Happy new year! Welcome to 2023.
Let’s reflect back on 2022. When people asked you, “What’s new? How you doing?” – how have you responded? Have you answered back the majority of the time with, “I’m busy. I’m staying busy. I’m too busy. I’m tired and exhausted. I’m stressed. I can’t catch a break”, etc? I’ve noticed this a lot when I check in with people. I’ve even noticed it more in my life lately.
Busyness is going to happen, but if busyness becomes our normal and standard for living, is that okay? Is living in a state of exhaustion, stress and busyness just the way it has to be?
Let’s think about this for a minute. Particularly in our western world, there is a culture of hurry all around us. It doesn’t take long to see that most of us are in a hurry, and we are often addicted to it. So, what can often (but not always) cause hurry? Busyness. We are often in a hurry because we stay busy. There are obviously more reasons, but busyness is definitely one of them.
We are busy people. Our to do list is busy, our schedule is busy, our email and text messages are busy going off, our kids, families, friends and coworkers are busy. Now hear me out, we will be busy at times. Jesus was even busy, but not always busy. He slowed down often and enjoyed the moment. He refreshed himself and retreated consistently. He prepared himself for the busy seasons that were coming. But then he withdrew, to balance out and be renewed. (see Luke 5, Matthew 14 , Mark 6 and more in the gospels).
I used to struggle if my calendar wasn’t full. I felt unproductive, like I was missing something. I idolized busyness. From personal experience, I can say that living in this state is not healthy and is not the way God intended. Slowing down is not natural for us. When we feel unproductive or aren’t accomplishing something, we struggle. Our identity gets messed with and we can’t just be and sit in silence.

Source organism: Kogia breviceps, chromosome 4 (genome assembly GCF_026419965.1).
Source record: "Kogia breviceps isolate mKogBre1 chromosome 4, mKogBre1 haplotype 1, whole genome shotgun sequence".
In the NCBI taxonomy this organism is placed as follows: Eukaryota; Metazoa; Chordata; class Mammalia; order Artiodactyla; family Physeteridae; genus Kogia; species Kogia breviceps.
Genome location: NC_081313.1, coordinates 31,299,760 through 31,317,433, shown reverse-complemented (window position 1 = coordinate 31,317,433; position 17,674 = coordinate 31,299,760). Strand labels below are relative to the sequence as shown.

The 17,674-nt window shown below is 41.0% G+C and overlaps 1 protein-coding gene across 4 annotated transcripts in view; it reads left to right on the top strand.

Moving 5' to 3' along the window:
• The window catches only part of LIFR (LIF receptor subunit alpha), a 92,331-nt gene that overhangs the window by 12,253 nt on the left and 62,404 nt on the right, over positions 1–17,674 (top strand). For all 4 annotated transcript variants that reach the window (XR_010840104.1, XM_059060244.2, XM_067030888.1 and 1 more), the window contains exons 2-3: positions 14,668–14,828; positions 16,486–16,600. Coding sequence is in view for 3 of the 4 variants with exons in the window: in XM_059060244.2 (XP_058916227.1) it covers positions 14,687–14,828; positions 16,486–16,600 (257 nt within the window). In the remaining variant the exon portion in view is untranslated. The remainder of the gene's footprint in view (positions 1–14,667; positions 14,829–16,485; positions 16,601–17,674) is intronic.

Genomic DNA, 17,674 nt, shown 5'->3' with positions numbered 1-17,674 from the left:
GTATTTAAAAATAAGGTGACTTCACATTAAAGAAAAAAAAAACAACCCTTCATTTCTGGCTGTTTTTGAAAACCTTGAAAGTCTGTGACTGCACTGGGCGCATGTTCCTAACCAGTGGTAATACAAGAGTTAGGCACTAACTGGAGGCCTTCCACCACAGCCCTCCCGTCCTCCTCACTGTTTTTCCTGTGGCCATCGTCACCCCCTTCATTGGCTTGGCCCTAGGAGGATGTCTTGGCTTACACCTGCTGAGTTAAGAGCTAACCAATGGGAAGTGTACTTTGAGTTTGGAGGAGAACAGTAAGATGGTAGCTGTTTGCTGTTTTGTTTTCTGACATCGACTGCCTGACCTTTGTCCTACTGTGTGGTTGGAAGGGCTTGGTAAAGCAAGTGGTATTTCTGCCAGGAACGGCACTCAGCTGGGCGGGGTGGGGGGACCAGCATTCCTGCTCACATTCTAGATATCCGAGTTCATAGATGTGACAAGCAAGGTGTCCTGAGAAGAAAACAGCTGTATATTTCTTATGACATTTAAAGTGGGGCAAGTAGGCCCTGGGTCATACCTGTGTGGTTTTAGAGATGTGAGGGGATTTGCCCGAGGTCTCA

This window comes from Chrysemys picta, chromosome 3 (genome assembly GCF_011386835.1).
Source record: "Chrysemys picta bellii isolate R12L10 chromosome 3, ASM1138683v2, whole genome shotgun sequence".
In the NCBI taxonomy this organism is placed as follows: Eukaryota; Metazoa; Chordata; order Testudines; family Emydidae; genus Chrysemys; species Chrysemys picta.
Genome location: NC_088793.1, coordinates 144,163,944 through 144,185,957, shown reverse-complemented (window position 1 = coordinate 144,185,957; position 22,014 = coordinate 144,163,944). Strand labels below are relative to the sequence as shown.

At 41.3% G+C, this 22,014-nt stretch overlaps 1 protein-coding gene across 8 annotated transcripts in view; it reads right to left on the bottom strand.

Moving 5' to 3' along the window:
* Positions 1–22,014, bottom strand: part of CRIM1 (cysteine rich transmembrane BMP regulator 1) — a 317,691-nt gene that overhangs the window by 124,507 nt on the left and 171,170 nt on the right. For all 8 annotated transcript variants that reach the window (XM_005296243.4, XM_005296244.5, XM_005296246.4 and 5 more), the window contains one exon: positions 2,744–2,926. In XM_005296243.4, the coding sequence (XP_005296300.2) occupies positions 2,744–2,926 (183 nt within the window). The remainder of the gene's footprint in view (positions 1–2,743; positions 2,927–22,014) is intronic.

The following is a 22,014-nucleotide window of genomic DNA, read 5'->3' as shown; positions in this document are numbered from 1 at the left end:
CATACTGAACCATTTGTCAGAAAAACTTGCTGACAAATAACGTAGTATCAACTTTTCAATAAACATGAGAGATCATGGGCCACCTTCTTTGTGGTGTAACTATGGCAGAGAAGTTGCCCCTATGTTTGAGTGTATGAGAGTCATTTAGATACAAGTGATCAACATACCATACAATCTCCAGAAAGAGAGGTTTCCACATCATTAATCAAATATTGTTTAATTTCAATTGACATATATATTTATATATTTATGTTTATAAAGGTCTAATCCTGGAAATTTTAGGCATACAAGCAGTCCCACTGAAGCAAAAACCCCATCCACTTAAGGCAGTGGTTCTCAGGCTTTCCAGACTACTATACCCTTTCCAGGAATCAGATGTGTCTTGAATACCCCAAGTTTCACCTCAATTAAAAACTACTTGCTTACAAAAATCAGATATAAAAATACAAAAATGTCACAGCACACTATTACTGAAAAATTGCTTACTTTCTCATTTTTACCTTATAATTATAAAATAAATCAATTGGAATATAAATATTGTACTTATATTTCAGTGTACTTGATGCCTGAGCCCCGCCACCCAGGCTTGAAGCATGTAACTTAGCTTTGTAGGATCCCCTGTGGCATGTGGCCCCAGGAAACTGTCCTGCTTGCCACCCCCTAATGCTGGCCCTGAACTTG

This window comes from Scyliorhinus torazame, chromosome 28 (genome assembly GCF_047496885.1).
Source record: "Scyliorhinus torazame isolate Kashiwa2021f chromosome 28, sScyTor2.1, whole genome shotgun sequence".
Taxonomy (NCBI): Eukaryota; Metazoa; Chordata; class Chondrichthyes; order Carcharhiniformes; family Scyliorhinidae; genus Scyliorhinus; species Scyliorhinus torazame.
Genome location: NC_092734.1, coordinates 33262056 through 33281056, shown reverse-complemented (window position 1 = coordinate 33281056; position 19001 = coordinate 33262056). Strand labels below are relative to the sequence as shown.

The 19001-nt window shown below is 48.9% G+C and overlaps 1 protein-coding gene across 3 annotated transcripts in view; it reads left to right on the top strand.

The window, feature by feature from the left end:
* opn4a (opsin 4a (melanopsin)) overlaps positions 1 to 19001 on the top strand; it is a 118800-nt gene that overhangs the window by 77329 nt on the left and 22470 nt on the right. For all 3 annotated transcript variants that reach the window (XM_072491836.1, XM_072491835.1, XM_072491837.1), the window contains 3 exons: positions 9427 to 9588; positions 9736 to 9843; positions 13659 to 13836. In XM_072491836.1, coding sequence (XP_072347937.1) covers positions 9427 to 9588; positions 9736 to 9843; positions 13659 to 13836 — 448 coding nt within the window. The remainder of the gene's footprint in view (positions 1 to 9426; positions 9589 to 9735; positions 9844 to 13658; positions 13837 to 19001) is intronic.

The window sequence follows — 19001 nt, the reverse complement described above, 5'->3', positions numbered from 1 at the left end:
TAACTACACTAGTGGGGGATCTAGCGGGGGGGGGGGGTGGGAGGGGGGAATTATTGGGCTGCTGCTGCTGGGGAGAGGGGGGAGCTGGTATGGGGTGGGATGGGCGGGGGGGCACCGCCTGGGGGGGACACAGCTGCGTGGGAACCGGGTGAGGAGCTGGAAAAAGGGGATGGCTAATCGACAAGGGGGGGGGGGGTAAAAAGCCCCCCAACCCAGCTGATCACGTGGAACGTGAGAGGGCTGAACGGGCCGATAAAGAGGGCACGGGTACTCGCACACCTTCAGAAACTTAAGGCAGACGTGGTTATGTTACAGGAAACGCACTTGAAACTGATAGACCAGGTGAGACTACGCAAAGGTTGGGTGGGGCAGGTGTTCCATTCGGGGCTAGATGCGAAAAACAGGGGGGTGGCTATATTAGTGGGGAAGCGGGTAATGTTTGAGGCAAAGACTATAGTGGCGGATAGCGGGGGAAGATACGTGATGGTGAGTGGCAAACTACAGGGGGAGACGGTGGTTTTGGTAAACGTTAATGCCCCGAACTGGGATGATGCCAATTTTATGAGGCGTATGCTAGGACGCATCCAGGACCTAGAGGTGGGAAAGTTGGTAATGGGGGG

So, what’s it look like to be busy sometimes, but not all the time? How do we measure this? How do we fight against the state of a rushed, busy, depleted life?
Here are some practices I’ve been striving to apply, that may help you, too, as we begin 2023.
*Before you read on, let me preface this: These things look different for everyone. It’s not so much about the specifics, but more about the general principles. For example, I have a one year old son. I’ve had to tailor these things to the season of life I’m in, but I still need them. So please keep that in mind as you read!
- Create margin.
It is actually okay to have nothing on your schedule sometimes, where you just exist and be. This has been hard for me because I’m a planner. But it can help to literally write on your calendar, “Do nothing. Rest. Stop. Exist. Be.” You can actually plan to have margin – chunks of time where you give yourself permission to do nothing. Or to do something that is uninterrupted and un-rushed. Margin allows us to decompress and breathe.
- Put together a Rule of Life.
Just like you need margin, you also need to plan. If you’ve never heard of a Rule of Life, I would really encourage you to look into it. This is when you look at your life, and you plan things out in a way where everything is intentional and centered around your relationship with Jesus. Jesus is not a part of your life; He’s in the center of every part of your life. This process helps us take an honest look at our formation. Are we being formed more into the image of Christ, or the opposite? Start by writing down the various areas of your life, evaluating how you function in them now, and then praying through how to make adjustments in a way that helps you abide in Jesus in all areas. Work to get specific.
Pastor and Author Rich Villodas (my favorite book this year) suggests asking these questions as you work through it: